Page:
The Protect Scotland app has led to work around an ethics framework, data is being used to understand inequalities, and a Data and Intelligence Network has been formed to enable collaboration between government, academia, industry, the third sector and local government. 

What we might see in the refresh 

Covid and the pace of change in response to the crisis has shown the Scottish government just what can be done in weeks and months. “This”, Cameron said, “has given us the opportunity to refresh our digital strategy for health and care in Scotland.  

“We have rolled some things out very quickly, so we can now build on that in a way we hadn’t originally anticipated.” The refresh is likely to go into a much greater “level of detail” than the relatively succinct 20-page 2018 document and is expected to be “much clearer in certain key areas”, he added.  

With citizens at the heart of the strategy – and lessons to be learned from NHS Near Me – expect to see details on how Scotland wants to create a “digital front door” for services so that it is clear where people need to go.  

In addition, a new focus on technology to support care homes and to address issues like isolation and loneliness “can’t be stressed enough”, according to Cameron. But that doesn’t mean the strategy won’t need to return to infrastructure, core programmes, the digitisation of hospitals, and the roll-out of new networks.  

Scotland needs to get moving on HEPMA – the hospital electronic prescribing and medicines administration programme – and is already moving on pathology and order communications.  

In addition, we can expect more focus on technical programmes – with more clarity on cloud computing, and cyber security. An AI strategy for Scotland, being delivered in partnership with The Data Lab, is expected very soon. Plus, a whole new data strategy is due for consultation in 2021.  

Digital identify will be a further focus in the major programmes work stream, something in which Scotland’s Digital Health and Care Innovation Centre has previously shown significant interest. And we can expect a renewed focus on the importance of digital leadership and skills – not just for the workforce but for those using digital products.  

Once for Scotland  

Suppliers can also – hopefully – expect significantly greater clarity on how Scotland is going to procure. Given Scotland’s size, where appropriate the Scottish Government intends to continue procuring for the whole of the country.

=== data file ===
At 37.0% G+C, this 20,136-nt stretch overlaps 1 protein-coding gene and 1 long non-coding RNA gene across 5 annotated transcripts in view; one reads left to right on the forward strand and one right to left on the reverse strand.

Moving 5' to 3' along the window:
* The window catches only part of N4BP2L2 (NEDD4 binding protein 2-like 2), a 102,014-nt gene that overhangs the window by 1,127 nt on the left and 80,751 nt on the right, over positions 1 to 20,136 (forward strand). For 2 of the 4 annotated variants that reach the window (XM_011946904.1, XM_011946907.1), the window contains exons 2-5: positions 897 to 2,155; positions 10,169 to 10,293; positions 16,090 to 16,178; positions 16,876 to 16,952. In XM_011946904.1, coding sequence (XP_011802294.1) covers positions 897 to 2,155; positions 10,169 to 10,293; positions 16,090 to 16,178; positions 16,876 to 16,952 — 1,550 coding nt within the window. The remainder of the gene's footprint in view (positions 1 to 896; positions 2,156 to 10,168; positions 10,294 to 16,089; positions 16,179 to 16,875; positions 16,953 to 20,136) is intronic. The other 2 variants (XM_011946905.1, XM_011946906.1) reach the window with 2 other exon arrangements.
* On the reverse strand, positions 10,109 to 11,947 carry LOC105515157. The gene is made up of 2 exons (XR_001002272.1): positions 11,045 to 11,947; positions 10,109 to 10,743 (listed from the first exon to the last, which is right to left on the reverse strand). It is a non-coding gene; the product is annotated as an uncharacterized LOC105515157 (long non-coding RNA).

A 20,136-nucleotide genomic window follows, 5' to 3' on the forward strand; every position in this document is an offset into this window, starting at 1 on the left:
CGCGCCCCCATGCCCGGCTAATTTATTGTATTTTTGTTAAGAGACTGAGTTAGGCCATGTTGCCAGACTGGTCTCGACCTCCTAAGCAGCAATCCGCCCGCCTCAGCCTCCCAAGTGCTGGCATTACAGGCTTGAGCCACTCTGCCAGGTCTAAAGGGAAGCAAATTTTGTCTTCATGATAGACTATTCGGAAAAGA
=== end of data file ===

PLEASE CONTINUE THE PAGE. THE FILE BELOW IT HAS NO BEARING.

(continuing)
Jeane Freeman, the soon to be departing cabinet secretary for health and sport in the Scottish Government, has previously suggested that where the evidence shows technology works well in Scotland and can work well in other places, then that technology should be available everywhere in Scotland.  

That means suppliers looking to capture the Scottish market might do well to collect the evidence they need to support such an intention.  

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Matthew D'Arcy

Matthew has accumulated a wide range of experience in the media. A journalist and former editor who has also worked in PR and marketing, Matthew is well placed to help clients develop successful communications programmes.

His most recent media experience has involved following healthcare and public sector technology developments closely, on which he wrote daily news and features for both print and online titles.

Prior to that he was the editor of several influential specialist publications read by tens of thousands of people.

Matthew has specialised in areas including politics, public services, technology, defence, international development and e-government and has experience interviewing and commissioning high profile figures ranging from Cabinet level government ministers through to senior company executives and even heads of the armed forces.

He has strong writing skills, a solid understanding of what journalists are looking for and professional experience in the social media environment, having managed accounts followed by thousands of users, ranging from senior civil servants to leading politicians.

Prior to becoming a journalist he worked in PR and marketing, building online marketing strategies, conducting marketing research and achieving regular positive media coverage for employers.

“Achieving a strong media presence places a business in a position of authority. Those who get their comments published are the experts – they are the people the market should turn to for the answers.”
A little about Matthew:
In his spare time Matthew is passionate about photography. He has performed in contemporary theatre and community arts projects. His interests include travelling, cooking and live music. He is fascinated by politics, holds a master’s degree in international history, and attempts to row with his local boat club whenever he has the opportunity.